Over at least the past two decades, the 20 period monthly moving average on the S&P 500 has been an excellent reference point for bull and bear cycles. When it is rising, you should generally be a bull for the foreseeable future, while you should be bearish when it is declining. When it smooths out, you should grow cautious and wait for resolution. As with all moving averages, it is important to note the slope of the reference point and not just whether price is above or below at any given time. Too often, traders completely ignore the former aspect, while getting caught up in the latter to their detriment.
Another important point is to keep the timeframe in mind for perspective, as multi-day or even multi-week trades can be made counter to the trend above. The 20 period monthly moving average analysis is extremely beneficial to your market posture during largely volatile periods of confusion. As an example, in the summer of 2010 we had a nasty 16% broad market correction. At the time, I posted a monthly chart like the one above over on Stocktwits, noting that even though the market was quite scary and sentiment horribly negative, all that was happening was a pullback to the still-rising 20 period monthly moving average. Note above that we found support right near that rising 20 period monthly.
Unlike the summer of 2010, when we never breached the 20 period monthly, this time around we did. That said, the moving average is still inclining (albeit at a lesser rate), which tends to bode overall quite well for bulls. Moreover, the buyers did an excellent job of quickly taking price back above it.
Based on prior market action, a longer-term bullish to bearish reversal should see the 20 period monthly moving average flatten out while price consolidates below it, before we eventually break lower. I am not impressed with the price action in the current market of late, but the bears still have plenty of work to do before I would say that we are back in a cyclical bear market.Twitter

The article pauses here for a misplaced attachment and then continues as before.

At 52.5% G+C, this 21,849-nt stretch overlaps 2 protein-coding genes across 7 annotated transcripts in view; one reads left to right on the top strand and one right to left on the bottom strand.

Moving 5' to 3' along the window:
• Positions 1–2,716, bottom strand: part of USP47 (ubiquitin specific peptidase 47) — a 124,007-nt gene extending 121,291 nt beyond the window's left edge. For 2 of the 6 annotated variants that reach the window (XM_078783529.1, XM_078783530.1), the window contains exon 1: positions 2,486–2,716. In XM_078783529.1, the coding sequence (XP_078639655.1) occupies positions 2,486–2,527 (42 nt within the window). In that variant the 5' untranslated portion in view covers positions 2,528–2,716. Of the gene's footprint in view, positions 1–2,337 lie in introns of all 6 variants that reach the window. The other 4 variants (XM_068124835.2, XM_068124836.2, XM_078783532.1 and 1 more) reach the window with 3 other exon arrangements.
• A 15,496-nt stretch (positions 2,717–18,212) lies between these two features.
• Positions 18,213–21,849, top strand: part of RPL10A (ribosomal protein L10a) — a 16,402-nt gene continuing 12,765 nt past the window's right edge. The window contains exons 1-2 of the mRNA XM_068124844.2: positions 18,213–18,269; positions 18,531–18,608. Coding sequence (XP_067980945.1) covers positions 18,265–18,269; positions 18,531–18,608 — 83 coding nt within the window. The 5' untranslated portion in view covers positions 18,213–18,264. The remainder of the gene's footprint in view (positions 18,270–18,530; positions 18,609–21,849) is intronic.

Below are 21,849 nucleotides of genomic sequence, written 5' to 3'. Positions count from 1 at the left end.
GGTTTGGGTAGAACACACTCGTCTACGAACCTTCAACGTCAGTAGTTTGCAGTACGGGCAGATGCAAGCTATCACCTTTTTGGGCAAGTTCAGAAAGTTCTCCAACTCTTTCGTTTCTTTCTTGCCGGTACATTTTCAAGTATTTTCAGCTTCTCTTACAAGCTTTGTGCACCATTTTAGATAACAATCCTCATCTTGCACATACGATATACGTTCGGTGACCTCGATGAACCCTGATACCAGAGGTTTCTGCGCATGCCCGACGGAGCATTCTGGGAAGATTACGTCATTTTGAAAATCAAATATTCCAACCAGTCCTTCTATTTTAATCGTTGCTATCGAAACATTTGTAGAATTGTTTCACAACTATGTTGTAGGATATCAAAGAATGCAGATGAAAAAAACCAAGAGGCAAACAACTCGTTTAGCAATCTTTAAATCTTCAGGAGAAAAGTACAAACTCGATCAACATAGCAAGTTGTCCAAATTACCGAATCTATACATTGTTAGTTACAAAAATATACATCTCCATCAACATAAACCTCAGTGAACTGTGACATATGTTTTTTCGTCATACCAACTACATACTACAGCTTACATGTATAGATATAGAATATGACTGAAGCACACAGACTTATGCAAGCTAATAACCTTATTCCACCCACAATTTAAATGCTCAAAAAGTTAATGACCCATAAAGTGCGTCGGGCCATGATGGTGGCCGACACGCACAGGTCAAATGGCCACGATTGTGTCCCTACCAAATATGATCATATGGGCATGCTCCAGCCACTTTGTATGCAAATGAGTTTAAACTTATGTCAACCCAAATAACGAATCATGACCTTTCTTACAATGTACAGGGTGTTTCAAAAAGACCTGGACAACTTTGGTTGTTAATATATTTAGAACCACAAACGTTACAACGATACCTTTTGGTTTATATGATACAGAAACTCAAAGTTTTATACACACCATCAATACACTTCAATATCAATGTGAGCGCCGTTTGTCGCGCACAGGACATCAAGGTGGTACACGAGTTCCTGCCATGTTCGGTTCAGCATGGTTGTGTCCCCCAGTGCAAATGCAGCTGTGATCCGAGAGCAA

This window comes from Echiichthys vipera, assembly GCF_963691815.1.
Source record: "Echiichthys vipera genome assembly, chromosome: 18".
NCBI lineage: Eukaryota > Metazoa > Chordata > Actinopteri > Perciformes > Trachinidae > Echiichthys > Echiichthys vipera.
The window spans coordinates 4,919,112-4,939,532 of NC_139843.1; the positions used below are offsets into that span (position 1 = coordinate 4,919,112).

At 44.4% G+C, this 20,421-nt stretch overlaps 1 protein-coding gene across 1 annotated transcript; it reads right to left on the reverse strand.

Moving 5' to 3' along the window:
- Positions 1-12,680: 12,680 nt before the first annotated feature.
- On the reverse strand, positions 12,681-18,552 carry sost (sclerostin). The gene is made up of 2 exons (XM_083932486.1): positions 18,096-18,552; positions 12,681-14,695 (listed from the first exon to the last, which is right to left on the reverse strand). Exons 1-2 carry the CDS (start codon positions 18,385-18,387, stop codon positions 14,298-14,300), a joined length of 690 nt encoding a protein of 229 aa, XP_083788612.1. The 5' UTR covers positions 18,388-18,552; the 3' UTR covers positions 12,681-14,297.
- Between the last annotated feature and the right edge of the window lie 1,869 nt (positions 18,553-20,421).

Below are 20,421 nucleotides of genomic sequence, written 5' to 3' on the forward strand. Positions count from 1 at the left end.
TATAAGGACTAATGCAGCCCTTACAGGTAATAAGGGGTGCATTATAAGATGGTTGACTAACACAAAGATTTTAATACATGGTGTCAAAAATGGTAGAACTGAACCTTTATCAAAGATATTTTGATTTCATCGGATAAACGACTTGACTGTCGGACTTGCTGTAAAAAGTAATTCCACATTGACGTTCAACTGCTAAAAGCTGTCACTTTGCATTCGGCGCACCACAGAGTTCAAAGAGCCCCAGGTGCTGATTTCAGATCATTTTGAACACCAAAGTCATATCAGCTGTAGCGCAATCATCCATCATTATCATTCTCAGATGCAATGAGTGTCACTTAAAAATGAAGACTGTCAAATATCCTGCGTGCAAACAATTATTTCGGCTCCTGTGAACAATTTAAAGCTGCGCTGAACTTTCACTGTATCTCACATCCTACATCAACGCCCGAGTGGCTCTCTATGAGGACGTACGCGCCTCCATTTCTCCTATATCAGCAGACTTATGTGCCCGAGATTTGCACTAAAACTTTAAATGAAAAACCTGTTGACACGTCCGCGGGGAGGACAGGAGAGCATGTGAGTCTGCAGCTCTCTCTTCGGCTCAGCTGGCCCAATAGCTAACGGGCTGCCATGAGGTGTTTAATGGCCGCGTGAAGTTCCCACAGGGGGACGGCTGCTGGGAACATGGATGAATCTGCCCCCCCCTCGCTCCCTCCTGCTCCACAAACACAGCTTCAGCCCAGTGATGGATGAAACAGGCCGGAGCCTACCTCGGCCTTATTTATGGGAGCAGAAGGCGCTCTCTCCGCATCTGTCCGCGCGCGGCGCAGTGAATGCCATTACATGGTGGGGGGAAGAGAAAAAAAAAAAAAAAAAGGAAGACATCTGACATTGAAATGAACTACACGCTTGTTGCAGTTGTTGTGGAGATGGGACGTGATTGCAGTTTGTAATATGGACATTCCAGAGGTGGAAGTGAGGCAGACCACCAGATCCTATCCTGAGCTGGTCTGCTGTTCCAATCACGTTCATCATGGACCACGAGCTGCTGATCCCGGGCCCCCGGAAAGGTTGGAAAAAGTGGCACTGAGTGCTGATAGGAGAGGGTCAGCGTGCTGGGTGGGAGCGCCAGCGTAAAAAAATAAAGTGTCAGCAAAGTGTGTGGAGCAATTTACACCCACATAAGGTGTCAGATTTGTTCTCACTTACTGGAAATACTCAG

Great long term view, thanks Chess.
I will test. Good stuff Chess!
Thanks, Wood. Been looking at it a while now for a few years. Would be fascinated by your precise results.
Chess your Wood’s thoughts on the 12 month avg v 20, please.
I like 20 monthly better
PG, there is lots of research out there to support using long moving averages such as the 12 month to avoid big drawdowns. Mebane Faber has a white paper published on the 10 Month Average. A quick google search will turn it up. These long term averages don’t beat the market by much, but they decrease volatility and help you avoid large drawdowns. I’ll get something posted up this week about the 20 month and will run a comparison against the 12 month.
Thanks guys. I appreciate it.
Here’s an interesting and slightly faster moving average indicator: the 13 and 34 ema on the weekly chart. If you call that up over the past 10 years, on the weekly timeframe, you’ll see that it has only whipsawed 3 times in 10 years. Every other cross has led to long sustained moves. Recently it crossed decisively and then pulled back to near proximity before once again both averages turned down with the 13 beneath the 34. I’d love to post a link to the picture, as others do at times, but I don’t know how to do that. Can anyone tell me? Anyway, food for thought…
JakeGint likes that, I believe
Maybe thats where I got it from. I picked it up from someone. That’s probably it.
Thanks, Chess, informative chart.
What was so significant between 1995 and 1996 that starting making the index move steeply during uptrends and downtrends? Also, the moving average is almost making a head and shoulders pattern 🙂
1995-1996 marked the start of the dot-com bubble. On a 40-year log chart, it shows up pretty clearly, as does its unwinding from 2001-2003.